We agree!

What’s not to like about sunny days, occasional rain showers and blue skies? The city lies 1,500 meters above sea level, surrounded by the Andes mountain range. So the temperature can wary greatly between day and night time.

  • On average, the year-round high temperature is 28 Degrees Celsius
  • And the average year-round low temperature is 17 Degrees Celsius

Most days are pleasantly warm. You can walk around in a t-shirt and shorts. Although you should know that if you prefer to blend in with the locals, I suggest you consider wearing jeans and a t-shirt — not backpacker style shorts and singlets. You’ll stand out like a thorn amongst roses.

Most of the locals here dress in jeans and a t-shirt.

escalators in Medellin

At the famous escalators in Medellin in the Comuna 13

Reason #3 — The culture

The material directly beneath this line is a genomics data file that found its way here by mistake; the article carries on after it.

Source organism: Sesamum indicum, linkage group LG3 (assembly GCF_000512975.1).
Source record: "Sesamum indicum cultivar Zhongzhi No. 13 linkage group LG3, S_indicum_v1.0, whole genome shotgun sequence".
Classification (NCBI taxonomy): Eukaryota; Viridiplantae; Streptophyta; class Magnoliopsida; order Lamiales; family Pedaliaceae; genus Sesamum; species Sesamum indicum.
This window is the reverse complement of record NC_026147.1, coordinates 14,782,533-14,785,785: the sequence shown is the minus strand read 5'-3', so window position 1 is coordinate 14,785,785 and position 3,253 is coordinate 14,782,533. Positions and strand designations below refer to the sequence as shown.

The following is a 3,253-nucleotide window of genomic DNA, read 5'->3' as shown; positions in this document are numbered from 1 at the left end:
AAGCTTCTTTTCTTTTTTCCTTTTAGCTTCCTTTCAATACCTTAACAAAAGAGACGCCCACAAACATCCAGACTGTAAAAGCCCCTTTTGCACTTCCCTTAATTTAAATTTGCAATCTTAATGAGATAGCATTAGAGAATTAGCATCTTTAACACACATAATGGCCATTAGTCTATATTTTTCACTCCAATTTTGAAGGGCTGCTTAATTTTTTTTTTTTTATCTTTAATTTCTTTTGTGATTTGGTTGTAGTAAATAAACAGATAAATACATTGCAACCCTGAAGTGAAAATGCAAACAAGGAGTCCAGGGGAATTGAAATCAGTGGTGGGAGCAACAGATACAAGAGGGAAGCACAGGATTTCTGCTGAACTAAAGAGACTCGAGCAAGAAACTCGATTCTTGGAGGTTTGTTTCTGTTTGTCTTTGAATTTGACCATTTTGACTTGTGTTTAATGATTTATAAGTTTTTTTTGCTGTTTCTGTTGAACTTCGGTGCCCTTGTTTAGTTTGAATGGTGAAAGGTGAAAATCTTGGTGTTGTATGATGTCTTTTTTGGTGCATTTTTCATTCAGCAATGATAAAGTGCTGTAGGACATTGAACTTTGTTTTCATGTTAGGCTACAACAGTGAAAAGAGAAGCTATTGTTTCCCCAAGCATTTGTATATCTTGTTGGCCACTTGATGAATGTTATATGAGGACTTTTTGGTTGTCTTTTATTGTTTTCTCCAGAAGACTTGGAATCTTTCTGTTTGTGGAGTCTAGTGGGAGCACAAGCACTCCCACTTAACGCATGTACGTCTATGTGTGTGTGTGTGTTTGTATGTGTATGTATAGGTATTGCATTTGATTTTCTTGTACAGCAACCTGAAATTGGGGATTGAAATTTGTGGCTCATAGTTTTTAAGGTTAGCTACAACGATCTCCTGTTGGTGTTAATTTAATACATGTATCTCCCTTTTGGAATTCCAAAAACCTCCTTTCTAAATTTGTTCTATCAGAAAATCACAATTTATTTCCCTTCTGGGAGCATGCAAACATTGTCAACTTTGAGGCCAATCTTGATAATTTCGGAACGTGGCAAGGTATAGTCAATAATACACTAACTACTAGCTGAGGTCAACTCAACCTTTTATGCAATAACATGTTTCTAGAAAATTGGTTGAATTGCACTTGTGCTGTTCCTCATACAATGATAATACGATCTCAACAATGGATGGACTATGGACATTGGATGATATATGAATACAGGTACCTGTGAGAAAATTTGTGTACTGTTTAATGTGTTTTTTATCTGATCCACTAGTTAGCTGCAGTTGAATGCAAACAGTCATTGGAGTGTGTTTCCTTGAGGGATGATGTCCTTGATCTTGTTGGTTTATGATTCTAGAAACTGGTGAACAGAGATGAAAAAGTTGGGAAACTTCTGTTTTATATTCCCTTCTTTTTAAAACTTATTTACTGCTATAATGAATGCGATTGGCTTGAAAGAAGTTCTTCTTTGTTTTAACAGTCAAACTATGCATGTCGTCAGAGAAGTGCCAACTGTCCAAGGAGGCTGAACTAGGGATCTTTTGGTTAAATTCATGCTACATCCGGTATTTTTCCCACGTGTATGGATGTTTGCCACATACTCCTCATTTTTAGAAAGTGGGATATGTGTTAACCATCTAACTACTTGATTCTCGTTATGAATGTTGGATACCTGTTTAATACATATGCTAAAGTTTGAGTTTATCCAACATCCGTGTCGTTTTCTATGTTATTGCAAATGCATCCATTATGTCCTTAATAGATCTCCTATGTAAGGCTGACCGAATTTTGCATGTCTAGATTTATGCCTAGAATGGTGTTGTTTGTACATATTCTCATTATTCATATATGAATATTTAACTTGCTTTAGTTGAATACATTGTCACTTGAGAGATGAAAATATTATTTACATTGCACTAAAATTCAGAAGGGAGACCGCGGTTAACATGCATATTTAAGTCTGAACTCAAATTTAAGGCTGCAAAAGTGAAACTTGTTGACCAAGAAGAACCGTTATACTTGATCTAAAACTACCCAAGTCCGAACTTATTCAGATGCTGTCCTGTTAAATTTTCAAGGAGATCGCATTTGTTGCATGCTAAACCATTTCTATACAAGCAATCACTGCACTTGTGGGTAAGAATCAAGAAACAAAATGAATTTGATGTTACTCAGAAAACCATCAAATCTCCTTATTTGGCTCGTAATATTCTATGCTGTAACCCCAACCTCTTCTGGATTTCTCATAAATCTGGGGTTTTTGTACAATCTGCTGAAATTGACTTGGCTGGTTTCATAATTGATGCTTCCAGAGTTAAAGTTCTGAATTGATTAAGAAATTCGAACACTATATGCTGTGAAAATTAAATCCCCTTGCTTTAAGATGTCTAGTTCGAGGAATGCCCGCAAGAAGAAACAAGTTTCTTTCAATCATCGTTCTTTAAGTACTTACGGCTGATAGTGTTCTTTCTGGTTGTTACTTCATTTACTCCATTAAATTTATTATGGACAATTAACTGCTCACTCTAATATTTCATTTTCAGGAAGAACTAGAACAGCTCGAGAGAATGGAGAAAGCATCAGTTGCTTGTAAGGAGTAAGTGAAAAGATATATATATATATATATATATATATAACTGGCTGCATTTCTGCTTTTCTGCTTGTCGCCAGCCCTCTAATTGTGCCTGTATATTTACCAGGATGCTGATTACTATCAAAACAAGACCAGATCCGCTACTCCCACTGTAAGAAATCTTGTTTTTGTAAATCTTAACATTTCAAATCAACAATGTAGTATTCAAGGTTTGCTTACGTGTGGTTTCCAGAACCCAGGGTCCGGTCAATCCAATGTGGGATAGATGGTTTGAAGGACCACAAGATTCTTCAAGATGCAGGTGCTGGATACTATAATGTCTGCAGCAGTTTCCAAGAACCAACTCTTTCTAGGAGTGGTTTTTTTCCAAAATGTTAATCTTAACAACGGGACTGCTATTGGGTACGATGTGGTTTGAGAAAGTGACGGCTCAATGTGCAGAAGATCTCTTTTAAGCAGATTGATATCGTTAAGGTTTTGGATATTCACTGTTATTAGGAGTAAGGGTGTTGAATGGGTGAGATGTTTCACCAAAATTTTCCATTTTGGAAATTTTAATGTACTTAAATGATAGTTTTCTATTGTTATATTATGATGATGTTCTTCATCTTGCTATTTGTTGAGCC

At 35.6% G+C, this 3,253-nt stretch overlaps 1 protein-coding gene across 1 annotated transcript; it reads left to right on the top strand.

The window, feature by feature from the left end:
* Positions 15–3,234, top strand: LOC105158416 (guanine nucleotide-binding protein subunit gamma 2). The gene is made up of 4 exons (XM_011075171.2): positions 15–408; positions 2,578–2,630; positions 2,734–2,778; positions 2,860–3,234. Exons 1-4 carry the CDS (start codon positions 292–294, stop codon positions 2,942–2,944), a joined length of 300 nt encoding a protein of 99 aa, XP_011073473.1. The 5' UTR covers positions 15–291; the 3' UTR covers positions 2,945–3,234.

Visit any South American country or city and your senses will be inundated with its cultural richness, colours and ancient culture.

Medellin is no different.

The locals here are called Paisa, a term derived from the word paisano, meaning “fellow countryman.” Not a month goes by without a festival, religious event, exhibition or other celebration.

Throughout December for example you will hear and see firework displays every day of the week. Yes, crazy I know. Especially when you know that fireworks are forbidden.

The Paisas love to celebrate life. They love hanging out with their friends and family and enjoy good music, good foods and good times.

National Geographic has voted the Medellin Christmas lights as one of the top 10 in the world. And OMG! You have to see this to believe it. The displays are truly magical.

metro cable Medellin

A visit to parque Arvi via the metro cable

My suggestion is that you put Medellin on your must-visit list

If we could stay longer, we would. But sadly, it is time for us to move on and explore another part of the world.

Medellin and its people have embraced us with open arms and we will always fondly remember our local friends, our “new family.”

If I can leave you with any words of wisdom it would be these:

Open your heart, open your eyes, open your ears and soak up every single moment while visiting this beautiful city and its people.